December 10, 2012
Students Use Radio Telescope To Explore The Universe
National Radio Astronomy Observatory
A new program is giving middle-school-aged youth the chance to take remote control of a large, research-grade radio telescope and expand their cosmic explorations beyond what the eye can see. The National Radio Astronomy Observatory's (NRAO) 20-meter-diameter telescope in Green Bank, West Virginia, is joining a global network of telescopes bringing the excitement of hands-on research to young people via 4-H, the nation's largest youth development organization.
The program, funded by the National Science Foundation, will provide some 1,400 4-H youth with access to robotically-operated, research-grade telescopes. They will use the telescopes to survey galaxies, track asteroids, monitor variable stars, and learn first-hand how scientific research is done.
The telescopes are part of a world-wide network called Skynet. In addition to the NRAO 20-meter radio telescope, the network also includes a 24-inch optical telescope at the University of North Carolina's Morehead Observatory; the 41-inch reflecting telescope at Yerkes Observatory in Williams Bay, Wisconsin; six telescopes in Chile; and six more under construction in Chile and Australia.
When the telescopes are not performing their primary scientific mission of observing gamma-ray bursts, they can be used for educational purposes. The new program, called Skynet Junior Scholars, will train 140 4-H leaders and other informal educators in West Virginia, North Carolina, and Wisconsin. These leaders will then assist their 4-H club members in observing cosmic objects with the telescopes. Along the way they will be mentored by Skynet Junior Scholars staff and the scientists who use Skynet telescopes for their own research.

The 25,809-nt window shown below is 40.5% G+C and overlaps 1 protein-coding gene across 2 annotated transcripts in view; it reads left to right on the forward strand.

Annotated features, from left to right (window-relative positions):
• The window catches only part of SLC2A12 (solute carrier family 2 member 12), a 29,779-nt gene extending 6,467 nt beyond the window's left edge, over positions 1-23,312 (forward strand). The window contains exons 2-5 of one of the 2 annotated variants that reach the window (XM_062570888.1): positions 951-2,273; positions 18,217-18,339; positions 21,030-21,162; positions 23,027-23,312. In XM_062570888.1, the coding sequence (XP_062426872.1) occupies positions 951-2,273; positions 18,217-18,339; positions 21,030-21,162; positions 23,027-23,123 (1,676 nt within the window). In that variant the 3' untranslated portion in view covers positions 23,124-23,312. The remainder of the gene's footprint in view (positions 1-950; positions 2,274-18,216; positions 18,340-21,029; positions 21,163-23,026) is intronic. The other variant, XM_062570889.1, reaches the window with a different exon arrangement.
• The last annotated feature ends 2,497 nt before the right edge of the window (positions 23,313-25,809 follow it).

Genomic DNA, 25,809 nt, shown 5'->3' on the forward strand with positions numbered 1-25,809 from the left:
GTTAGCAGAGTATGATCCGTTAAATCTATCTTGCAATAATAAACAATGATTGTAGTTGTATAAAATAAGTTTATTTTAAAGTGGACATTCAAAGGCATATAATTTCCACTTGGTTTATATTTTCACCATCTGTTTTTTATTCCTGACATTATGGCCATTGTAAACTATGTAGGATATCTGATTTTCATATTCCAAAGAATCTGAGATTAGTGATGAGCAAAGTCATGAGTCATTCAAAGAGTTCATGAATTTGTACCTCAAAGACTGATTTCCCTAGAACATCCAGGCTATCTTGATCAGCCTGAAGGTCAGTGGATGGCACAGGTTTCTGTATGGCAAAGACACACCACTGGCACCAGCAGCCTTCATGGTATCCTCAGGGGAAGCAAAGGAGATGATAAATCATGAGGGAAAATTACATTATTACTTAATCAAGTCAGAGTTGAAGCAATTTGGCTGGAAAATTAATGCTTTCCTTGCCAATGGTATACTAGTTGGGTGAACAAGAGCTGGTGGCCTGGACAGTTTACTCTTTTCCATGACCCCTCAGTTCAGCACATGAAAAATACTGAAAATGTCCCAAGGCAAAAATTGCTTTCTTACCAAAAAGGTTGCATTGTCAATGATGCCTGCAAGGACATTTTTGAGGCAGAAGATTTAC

The NRAO 20-meter telescope is the only radio telescope in the network, providing a unique capability for the young observers' research. "Much of today's professional astronomical research is multi-wavelength, with scientists using combinations of radio, optical, infrared, or other telescopes to gain a complete picture of the objects they study. Adding our 20-meter telescope to Skynet gives students the same ability and provides them with a better understanding of modern research," said NRAO astronomer Glen Langston, who serves as the 20-meter telescope Project Scientist.
"Students really get jazzed when they experience the role of being a scientist first-hand. The 20-meter telescope allows us to provide that experience to anyone, anywhere," said NRAO Education Officer Sue Ann Heatherly. "When a student realizes that he or she can successfully do science, it can be a game changer. Students are actually more likely to pursue STEM careers. 4-H recognizes the need for more scientists and engineers in the U.S. and so does NRAO. We want to do our part."
Heatherly is one of three principal investigators for the Skynet Junior Scholars program, along with colleagues from the University of North Carolina and The University of Chicago's Yerkes Observatory. Under the program, which formally began October 1, 4-H club leaders may complete free professional-development workshops at NRAO in Green Bank, at Yerkes Observatory, or online through the Astronomical Society of the Pacific.
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